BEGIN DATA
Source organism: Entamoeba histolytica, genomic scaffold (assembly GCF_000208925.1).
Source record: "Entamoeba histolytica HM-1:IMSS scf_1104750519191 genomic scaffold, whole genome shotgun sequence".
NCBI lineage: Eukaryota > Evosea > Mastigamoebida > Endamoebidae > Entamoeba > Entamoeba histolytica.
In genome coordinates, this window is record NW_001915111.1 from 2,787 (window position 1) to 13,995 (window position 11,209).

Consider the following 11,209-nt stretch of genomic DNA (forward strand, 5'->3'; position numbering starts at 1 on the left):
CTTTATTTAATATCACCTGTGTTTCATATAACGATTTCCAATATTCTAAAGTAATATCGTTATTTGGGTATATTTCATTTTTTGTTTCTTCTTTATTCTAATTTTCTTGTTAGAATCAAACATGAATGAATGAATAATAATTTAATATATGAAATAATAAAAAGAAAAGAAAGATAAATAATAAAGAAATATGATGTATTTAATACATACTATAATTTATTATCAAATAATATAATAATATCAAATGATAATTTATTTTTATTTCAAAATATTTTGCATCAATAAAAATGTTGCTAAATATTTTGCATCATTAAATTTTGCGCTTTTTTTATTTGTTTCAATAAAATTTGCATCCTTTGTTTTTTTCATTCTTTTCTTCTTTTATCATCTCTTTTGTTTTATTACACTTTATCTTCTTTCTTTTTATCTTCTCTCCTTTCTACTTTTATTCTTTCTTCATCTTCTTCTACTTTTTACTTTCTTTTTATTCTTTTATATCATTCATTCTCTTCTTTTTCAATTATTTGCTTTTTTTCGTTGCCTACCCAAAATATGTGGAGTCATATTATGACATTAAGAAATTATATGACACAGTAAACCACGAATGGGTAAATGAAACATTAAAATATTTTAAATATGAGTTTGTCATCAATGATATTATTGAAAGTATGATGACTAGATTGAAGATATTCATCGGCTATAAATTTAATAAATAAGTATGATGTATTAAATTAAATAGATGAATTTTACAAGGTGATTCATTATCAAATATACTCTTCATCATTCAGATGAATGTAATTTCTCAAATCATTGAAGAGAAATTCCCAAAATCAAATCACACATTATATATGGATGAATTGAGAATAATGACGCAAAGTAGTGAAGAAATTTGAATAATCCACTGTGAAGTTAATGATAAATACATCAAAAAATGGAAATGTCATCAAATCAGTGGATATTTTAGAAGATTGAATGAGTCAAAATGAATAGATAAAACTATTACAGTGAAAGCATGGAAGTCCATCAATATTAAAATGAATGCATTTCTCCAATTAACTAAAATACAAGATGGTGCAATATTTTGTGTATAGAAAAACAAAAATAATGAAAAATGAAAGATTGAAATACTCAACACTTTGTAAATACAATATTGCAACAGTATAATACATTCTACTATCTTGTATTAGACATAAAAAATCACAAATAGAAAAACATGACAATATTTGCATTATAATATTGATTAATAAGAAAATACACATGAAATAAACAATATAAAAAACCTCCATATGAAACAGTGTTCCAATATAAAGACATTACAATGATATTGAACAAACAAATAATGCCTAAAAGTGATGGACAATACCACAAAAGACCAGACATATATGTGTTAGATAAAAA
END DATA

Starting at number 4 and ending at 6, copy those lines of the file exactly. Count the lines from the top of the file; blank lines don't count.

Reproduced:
In genome coordinates, this window is record NW_001915111.1 from 2,787 (window position 1) to 13,995 (window position 11,209).

Consider the following 11,209-nt stretch of genomic DNA (forward strand, 5'->3'; position numbering starts at 1 on the left):
CTTTATTTAATATCACCTGTGTTTCATATAACGATTTCCAATATTCTAAAGTAATATCGTTATTTGGGTATATTTCATTTTTTGTTTCTTCTTTATTCTAATTTTCTTGTTAGAATCAAACATGAATGAATGAATAATAATTTAATATATGAAATAATAAAAAGAAAAGAAAGATAAATAATAAAGAAATATGATGTATTTAATACATACTATAATTTATTATCAAATAATATAATAATATCAAATGATAATTTATTTTTATTTCAAAATATTTTGCATCAATAAAAATGTTGCTAAATATTTTGCATCATTAAATTTTGCGCTTTTTTTATTTGTTTCAATAAAATTTGCATCCTTTGTTTTTTTCATTCTTTTCTTCTTTTATCATCTCTTTTGTTTTATTACACTTTATCTTCTTTCTTTTTATCTTCTCTCCTTTCTACTTTTATTCTTTCTTCATCTTCTTCTACTTTTTACTTTCTTTTTATTCTTTTATATCATTCATTCTCTTCTTTTTCAATTATTTGCTTTTTTTCGTTGCCTACCCAAAATATGTGGAGTCATATTATGACATTAAGAAATTATATGACACAGTAAACCACGAATGGGTAAATGAAACATTAAAATATTTTAAATATGAGTTTGTCATCAATGATATTATTGAAAGTATGATGACTAGATTGAAGATATTCATCGGCTATAAATTTAATAAATAAGTATGATGTATTAAATTAAATAGATGAATTTTACAAGGTGATTCATTATCAAATATACTCTTCATCATTCAGATGAATGTAATTTCTCAAATCATTGAAGAGAAATTCCCAAAATCAAATCACACATTATATATGGATGAATTGAGAATAATGACGCAAAGTAGTGAAGAAATTTGAATAATCCACTGTGAAGTTAATGATAAATACATCAAAAAATGGAAATGTCATCAAATCAGTGGATATTTTAGAAGATTGAATGAGTCAAAATGAATAGATAAAACTATTACAGTGAAAGCATGGAAGTCCATCAATATTAAAATGAATGCATTTCTCCAATTAACTAAAATACAAGATGGTGCAATATTTTGTGTATAGAAAAACAAAAATAATGAAAAATGAAAGATTGAAATACTCAACACTTTGTAAATACAATATTGCAACAGTATAATACATTCTACTATCTTGTATTAGACATAAAAAATCACAAATAGAAAAACATGACAATATTTGCATTATAATATTGATTAATAAGAAAATACACATGAAATAAACAATATAAAAAACCTCCATATGAAACAGTGTTCCAATATAAAGACATTACAATGATATTGAACAAACAAATAATGCCTAAAAGTGATGGACAATACCACAAAAGACCAGACATATATGTGTTAGATAAAAA